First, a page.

The pandemic’s impact on global trade has significantly harmed Africa’s economies and development. Could historic changes to the way African trade operates drive its recovery?
The economic impacts of the COVID-19 pandemic on Africa have been severe, with formal and informal sectors affected by lockdowns, decreasing exports, disruptions to global supply chains, mounting debt and increasing levels of poverty. Fiscal responses have been unable to weather dramatic shifts in business and economic activity worldwide, with major challenges for local populations seeking employment and food security.
With historic changes within the continent to the way trade is being conducted, a crucial part of Africa’s economic recovery from COVID-19 therefore hangs on what happens in this area. Will the much-hyped African Continental Free Trade Area really transform the continent’s economic prospects, or does an economic recovery depend on external actors? With a small percentage of Africa receiving vaccines to COVID-19, how can trade work to counter the challenges of supply?
Meet our speakers and chair
Richard Kozul-Wright is Director of the Globalisation and Development Strategies Division in United Nations Conference on Trade and Development (UNCTAD). He has worked at the United Nations in both New York and Geneva. He holds a PhD in economics from the University of Cambridge UK and has published widely on economic issues including, inter alia, in the Economic Journal, the Cambridge Journal of Economics, The Journal of Development Studies, and the Oxford Review of Economic Policy.
Teniola Tayo is a researcher with the Institute for Security Studies in Dakar. Her research interests focus on security, trade and development. She has previously worked with think tanks across West Africa and with the Nigerian government. She is an alumna of the London School of Economics and Political Science (LSE) and is a Fellow with the LSE Programme for African Leadership. She is also a World Economic Forum Global Shaper.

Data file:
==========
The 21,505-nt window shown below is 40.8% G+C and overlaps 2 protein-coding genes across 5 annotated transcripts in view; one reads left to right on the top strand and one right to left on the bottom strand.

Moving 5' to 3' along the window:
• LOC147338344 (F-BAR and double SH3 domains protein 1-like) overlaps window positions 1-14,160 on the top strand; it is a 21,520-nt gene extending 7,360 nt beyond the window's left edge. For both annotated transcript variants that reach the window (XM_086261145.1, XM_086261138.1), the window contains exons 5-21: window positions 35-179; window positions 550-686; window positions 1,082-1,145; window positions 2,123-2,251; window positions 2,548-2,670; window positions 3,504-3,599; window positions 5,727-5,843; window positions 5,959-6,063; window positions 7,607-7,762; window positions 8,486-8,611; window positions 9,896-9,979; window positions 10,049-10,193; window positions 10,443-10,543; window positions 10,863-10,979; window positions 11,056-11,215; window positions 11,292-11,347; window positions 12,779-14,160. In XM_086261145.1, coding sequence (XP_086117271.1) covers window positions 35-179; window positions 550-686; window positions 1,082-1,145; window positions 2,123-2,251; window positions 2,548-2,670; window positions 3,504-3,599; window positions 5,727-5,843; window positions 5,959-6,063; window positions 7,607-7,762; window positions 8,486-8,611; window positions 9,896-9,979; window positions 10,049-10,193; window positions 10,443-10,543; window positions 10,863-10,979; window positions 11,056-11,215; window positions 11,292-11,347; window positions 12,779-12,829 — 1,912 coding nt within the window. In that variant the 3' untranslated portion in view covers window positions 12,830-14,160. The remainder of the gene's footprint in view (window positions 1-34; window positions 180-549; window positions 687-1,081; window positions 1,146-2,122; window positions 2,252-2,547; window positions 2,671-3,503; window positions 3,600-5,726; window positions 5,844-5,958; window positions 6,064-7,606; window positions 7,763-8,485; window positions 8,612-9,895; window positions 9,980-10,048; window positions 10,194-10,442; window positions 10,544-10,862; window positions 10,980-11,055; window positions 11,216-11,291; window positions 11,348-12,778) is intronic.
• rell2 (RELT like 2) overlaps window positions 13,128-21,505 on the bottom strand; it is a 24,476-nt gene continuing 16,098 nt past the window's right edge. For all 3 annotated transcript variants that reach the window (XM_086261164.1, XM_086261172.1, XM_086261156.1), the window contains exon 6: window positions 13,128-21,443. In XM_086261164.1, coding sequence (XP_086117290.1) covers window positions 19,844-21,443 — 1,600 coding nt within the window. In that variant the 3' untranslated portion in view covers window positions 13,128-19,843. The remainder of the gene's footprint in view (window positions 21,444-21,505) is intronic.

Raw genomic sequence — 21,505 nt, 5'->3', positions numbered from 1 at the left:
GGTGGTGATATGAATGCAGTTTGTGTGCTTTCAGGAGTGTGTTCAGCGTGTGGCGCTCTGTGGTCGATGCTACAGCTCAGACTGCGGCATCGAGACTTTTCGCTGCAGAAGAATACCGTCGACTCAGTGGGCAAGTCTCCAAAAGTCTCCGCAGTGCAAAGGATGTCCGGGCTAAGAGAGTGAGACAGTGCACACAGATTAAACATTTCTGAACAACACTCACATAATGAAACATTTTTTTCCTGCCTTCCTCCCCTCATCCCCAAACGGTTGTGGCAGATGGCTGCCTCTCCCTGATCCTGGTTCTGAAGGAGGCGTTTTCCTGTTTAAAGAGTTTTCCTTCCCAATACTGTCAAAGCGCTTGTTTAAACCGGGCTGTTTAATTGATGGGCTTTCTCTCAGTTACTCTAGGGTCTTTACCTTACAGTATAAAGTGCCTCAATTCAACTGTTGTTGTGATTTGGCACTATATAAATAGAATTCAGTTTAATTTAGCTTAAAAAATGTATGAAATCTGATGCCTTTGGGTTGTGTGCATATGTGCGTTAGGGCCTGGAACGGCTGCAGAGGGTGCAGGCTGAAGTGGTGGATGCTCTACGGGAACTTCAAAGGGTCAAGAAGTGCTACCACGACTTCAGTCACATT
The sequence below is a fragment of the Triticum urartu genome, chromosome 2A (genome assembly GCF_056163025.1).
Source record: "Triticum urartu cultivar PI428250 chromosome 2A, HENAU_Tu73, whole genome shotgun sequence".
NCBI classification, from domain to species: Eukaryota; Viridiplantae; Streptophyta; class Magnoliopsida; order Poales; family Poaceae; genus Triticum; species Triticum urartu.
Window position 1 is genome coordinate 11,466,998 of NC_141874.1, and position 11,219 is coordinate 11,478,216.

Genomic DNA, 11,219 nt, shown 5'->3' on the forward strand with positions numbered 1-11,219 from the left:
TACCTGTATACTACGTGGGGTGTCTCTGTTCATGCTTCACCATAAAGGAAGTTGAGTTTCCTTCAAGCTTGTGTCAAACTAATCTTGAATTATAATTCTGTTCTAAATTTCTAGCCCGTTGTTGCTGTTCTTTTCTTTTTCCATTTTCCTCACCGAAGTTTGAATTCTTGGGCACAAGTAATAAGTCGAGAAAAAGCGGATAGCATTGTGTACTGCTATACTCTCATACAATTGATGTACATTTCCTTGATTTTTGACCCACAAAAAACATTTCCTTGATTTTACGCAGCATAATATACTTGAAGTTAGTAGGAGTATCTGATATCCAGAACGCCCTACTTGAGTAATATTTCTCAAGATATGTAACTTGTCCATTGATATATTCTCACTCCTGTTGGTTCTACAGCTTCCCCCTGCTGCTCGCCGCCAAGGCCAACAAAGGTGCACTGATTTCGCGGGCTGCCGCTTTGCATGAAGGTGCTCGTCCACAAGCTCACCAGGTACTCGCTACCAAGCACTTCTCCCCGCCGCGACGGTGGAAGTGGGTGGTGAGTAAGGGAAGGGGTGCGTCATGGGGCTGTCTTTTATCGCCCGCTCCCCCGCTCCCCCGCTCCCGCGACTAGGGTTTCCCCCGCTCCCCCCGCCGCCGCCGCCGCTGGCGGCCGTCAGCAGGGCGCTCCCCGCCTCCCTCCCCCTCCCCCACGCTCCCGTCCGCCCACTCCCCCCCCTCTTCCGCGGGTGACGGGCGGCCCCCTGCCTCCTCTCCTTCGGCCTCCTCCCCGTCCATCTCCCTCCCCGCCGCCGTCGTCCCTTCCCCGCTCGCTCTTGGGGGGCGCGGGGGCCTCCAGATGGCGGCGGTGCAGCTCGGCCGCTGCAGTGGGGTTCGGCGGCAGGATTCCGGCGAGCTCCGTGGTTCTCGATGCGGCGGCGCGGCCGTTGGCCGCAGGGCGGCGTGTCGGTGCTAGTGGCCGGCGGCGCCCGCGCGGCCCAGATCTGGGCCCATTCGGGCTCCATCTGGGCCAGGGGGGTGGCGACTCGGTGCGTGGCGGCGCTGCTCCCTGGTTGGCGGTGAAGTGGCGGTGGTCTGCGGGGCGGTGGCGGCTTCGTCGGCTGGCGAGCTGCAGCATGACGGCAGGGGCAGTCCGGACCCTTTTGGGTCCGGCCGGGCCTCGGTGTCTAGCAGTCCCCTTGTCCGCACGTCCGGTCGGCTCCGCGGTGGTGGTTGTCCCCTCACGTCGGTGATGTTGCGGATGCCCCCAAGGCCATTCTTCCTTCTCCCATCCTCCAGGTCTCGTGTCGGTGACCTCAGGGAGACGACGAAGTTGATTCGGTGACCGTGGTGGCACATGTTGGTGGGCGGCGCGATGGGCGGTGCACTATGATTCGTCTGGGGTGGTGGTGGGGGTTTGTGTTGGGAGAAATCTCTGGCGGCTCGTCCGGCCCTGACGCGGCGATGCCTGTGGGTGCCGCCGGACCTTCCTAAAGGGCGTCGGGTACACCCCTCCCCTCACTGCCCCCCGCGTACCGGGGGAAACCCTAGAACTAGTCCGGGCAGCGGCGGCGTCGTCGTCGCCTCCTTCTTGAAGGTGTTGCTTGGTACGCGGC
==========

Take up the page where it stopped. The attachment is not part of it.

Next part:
David Luke (@DavidLukeTrade) is Professor in Practice and Strategic Director at the Firoz Lalji Institute for Africa, LSE. Specialising in African trade policy and trade negotiations, Professor Luke has decades of experience from a career spanning a tenured appointment at Dalhousie University in Halifax, Canada, and assignments at the African Union, the UN Development Programme and the UN Economic Commission for Africa (ECA). At the ECA’s African Trade Policy Centre, Professor Luke and his team were instrumental in the preparation of the protocols that make up the African Continental Free Trade Area Agreement.
More about this event
This event is part of the LSE Festival: How Do We Get to a Post-COVID World? running from Monday 13 to Saturday 18 June 2022, with a series of events exploring the practical steps we could be taking to shape a better world.
The Firoz Lalji Institute for Africa at LSE (@AfricaAtLSE) promotes independent academic research and teaching; open and issue-oriented debate; and evidence-based policy making. The Institute connects social sciences disciplines and works in partnership with Africa to bring African voices to global debates.
Twitter hashtags for this event: #LSEFestival
Podcast & Video
A podcast of this event is available to download from Can Trade Shape Africa's Post-COVID Recovery?
A video of this event is available to watch at Can Trade Shape Africa's Post-COVID Recovery?
Podcasts and videos of many LSE events can be found at the LSE Public Lectures and Events: podcasts and videos channel.